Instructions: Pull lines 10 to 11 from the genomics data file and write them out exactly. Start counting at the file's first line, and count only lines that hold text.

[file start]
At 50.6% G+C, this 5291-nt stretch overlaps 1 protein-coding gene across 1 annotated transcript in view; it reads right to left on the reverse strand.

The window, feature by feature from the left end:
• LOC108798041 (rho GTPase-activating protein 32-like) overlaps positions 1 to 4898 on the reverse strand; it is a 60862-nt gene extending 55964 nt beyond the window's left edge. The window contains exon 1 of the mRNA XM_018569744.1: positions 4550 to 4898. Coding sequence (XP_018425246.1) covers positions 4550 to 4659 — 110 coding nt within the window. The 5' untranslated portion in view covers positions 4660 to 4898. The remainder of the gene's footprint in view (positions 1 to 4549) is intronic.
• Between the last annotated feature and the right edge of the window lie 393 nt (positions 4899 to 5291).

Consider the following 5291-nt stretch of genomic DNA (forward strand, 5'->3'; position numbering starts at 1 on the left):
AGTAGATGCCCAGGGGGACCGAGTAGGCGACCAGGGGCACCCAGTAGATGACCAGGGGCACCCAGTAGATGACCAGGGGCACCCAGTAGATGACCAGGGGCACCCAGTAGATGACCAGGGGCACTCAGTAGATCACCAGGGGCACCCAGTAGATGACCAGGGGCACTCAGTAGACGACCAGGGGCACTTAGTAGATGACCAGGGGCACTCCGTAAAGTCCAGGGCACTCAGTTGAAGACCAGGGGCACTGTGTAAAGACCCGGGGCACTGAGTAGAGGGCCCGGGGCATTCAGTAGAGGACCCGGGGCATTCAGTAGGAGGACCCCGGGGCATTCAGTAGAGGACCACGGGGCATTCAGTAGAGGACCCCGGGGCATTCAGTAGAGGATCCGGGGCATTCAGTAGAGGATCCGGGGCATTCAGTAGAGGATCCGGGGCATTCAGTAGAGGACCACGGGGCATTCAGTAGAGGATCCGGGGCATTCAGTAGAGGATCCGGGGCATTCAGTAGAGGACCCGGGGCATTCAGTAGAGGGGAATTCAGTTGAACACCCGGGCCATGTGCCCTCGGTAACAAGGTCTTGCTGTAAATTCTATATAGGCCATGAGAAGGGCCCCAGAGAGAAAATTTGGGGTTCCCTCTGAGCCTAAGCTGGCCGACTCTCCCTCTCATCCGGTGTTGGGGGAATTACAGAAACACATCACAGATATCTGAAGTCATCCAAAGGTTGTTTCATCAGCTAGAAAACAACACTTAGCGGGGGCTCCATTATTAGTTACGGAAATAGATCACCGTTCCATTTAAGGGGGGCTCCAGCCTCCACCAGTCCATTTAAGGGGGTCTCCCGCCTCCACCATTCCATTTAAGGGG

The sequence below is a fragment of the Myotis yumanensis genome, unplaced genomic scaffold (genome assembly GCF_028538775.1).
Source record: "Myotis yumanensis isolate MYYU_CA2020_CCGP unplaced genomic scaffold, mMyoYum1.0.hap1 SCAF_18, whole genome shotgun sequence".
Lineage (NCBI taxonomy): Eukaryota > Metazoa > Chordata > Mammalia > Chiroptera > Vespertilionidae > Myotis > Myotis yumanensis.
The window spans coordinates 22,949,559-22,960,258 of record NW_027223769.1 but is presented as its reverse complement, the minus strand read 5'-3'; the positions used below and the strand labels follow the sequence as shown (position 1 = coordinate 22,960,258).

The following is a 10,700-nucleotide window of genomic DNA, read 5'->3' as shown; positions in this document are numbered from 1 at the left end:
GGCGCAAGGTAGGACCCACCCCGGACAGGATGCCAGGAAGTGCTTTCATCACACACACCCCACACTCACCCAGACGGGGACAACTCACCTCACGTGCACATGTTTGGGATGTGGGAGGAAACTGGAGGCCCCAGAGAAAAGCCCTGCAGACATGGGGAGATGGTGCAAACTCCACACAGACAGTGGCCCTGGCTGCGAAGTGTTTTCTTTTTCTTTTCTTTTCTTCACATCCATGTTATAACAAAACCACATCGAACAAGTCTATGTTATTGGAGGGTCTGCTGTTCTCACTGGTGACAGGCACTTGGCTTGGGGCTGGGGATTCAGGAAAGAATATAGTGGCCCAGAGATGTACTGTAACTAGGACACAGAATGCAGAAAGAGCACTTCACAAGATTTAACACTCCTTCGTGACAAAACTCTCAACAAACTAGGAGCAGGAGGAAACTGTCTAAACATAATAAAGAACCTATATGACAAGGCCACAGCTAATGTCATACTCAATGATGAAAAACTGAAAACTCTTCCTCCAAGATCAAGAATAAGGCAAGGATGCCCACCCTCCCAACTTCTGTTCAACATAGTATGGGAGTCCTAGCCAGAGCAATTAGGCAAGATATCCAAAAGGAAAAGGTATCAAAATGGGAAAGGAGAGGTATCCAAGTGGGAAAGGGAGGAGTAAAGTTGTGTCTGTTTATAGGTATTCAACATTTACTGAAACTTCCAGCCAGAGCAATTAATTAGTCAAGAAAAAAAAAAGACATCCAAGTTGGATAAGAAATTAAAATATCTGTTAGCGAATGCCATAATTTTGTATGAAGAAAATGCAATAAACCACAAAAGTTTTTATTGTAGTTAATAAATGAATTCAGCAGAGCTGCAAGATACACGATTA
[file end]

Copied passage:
The window spans coordinates 22,949,559-22,960,258 of record NW_027223769.1 but is presented as its reverse complement, the minus strand read 5'-3'; the positions used below and the strand labels follow the sequence as shown (position 1 = coordinate 22,960,258).

The following is a 10,700-nucleotide window of genomic DNA, read 5'->3' as shown; positions in this document are numbered from 1 at the left end: